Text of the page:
With Colorado’s snowpack ranging from ample to exceptional this spring, hikers who adore wildflowers may already be envisioning days of strolling along lush landscapes of spectacular blooms under columbine-blue skies when all that snow melts.
It could well happen this summer. But because several factors affect the quality of wildflower seasons, and some of them have yet to play out, experts say it’s too soon to predict whether wildflower viewing will be good this year or great. It depends on what happens over the next few weeks.
“The mountains are probably going to have a pretty good year,” said Thomas Bates, a plant ecologist for the Arapaho and Roosevelt national forests, which encompass the northern Front Range high country. “The critical time is not now, because there’s still snow. It’s that three to six weeks after the snow melts. We have ample moisture, but it does depend on how that moisture comes off — in the timing, and the rate.”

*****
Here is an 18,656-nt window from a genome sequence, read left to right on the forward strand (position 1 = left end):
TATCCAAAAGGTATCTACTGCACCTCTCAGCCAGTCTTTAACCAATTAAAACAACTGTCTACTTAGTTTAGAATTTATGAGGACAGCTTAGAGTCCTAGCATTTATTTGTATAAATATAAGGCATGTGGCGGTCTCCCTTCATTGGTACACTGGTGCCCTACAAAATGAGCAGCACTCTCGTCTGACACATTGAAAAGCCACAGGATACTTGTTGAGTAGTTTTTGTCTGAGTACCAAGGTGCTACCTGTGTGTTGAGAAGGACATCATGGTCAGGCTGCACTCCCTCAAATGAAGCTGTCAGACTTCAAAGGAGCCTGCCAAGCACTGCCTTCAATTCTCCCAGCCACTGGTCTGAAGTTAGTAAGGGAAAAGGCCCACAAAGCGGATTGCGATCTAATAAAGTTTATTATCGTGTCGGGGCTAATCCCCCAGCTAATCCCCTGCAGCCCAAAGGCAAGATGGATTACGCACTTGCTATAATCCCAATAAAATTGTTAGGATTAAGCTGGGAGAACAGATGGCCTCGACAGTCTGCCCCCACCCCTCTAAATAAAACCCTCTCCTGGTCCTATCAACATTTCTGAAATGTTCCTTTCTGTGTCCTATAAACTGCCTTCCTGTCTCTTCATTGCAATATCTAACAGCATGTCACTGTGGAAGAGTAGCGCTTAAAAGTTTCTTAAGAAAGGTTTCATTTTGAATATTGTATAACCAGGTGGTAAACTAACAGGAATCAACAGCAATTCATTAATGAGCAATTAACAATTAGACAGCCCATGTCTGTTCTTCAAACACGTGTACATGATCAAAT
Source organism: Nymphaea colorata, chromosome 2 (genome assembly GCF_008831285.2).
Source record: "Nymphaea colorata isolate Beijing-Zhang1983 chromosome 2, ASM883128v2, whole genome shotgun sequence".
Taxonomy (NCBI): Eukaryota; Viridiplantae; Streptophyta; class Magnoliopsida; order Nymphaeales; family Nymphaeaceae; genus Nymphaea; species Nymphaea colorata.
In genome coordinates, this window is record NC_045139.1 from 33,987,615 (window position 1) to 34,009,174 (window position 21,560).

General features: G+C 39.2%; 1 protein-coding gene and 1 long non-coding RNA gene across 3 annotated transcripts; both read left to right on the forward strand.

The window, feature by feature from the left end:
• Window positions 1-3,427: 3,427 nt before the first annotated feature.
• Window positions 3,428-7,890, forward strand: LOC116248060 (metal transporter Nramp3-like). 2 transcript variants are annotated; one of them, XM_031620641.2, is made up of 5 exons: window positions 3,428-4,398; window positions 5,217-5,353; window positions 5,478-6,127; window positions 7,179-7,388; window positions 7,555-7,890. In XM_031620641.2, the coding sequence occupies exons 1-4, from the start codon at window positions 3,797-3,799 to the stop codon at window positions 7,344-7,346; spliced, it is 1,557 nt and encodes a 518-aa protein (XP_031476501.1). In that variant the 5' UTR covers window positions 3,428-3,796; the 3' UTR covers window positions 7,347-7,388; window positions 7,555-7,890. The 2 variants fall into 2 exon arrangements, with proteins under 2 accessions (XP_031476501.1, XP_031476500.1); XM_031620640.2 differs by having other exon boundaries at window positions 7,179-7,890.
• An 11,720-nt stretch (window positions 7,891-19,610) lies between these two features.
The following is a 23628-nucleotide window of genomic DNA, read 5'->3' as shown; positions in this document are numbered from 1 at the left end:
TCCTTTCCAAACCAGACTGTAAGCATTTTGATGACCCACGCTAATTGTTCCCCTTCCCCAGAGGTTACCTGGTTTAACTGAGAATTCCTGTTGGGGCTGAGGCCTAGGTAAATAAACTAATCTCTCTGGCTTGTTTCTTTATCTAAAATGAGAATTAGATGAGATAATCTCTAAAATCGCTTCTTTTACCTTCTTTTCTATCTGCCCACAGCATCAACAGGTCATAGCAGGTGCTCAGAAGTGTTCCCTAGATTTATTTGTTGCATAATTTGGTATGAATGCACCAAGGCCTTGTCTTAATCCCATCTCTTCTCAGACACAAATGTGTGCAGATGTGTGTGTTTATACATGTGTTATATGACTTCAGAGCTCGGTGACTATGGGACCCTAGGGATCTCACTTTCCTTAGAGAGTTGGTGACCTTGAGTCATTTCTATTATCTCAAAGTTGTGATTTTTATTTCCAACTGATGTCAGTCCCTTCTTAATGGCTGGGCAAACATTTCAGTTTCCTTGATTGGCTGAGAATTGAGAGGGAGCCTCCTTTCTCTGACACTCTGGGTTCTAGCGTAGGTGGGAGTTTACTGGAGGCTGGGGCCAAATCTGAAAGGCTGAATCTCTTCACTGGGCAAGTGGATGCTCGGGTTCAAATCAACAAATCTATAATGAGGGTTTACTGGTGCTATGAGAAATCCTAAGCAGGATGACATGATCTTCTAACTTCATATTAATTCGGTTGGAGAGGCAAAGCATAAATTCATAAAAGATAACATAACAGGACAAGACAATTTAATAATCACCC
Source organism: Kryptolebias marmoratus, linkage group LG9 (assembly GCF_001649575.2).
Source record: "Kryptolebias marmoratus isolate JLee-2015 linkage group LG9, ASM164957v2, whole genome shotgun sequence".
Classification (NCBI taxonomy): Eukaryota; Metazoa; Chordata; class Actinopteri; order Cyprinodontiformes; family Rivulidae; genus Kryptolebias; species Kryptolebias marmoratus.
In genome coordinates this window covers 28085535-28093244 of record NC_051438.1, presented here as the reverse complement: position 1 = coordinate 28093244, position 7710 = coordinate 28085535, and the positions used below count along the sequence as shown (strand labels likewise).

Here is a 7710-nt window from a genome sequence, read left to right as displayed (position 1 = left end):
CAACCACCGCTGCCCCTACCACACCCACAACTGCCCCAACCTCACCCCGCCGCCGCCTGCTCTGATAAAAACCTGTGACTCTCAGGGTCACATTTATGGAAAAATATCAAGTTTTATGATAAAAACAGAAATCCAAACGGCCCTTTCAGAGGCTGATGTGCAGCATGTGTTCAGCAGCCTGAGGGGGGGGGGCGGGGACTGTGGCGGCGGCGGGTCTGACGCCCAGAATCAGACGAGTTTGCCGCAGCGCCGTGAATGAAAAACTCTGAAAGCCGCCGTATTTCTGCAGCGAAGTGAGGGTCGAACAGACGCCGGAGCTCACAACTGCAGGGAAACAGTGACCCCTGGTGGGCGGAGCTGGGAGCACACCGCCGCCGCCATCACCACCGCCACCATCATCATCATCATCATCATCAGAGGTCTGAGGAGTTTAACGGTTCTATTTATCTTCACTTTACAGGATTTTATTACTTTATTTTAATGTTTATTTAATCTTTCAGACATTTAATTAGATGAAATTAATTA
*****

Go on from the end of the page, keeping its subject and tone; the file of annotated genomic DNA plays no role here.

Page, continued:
A hot spell would speed up the rate of snowmelt, perhaps with detrimental effects. If temperatures are cool, or conditions are too wet, blooms could be delayed. Warmth with low humidity could mean some of the snowpack will evaporate without becoming liquid, a process called sublimation.
“That can eat up a lot of the moisture,” Bates said. “If you have really dry atmospheres, that’s going to prevent water from getting into the system. If it melts too fast and runs off without soaking in, that’s going to have an effect.”
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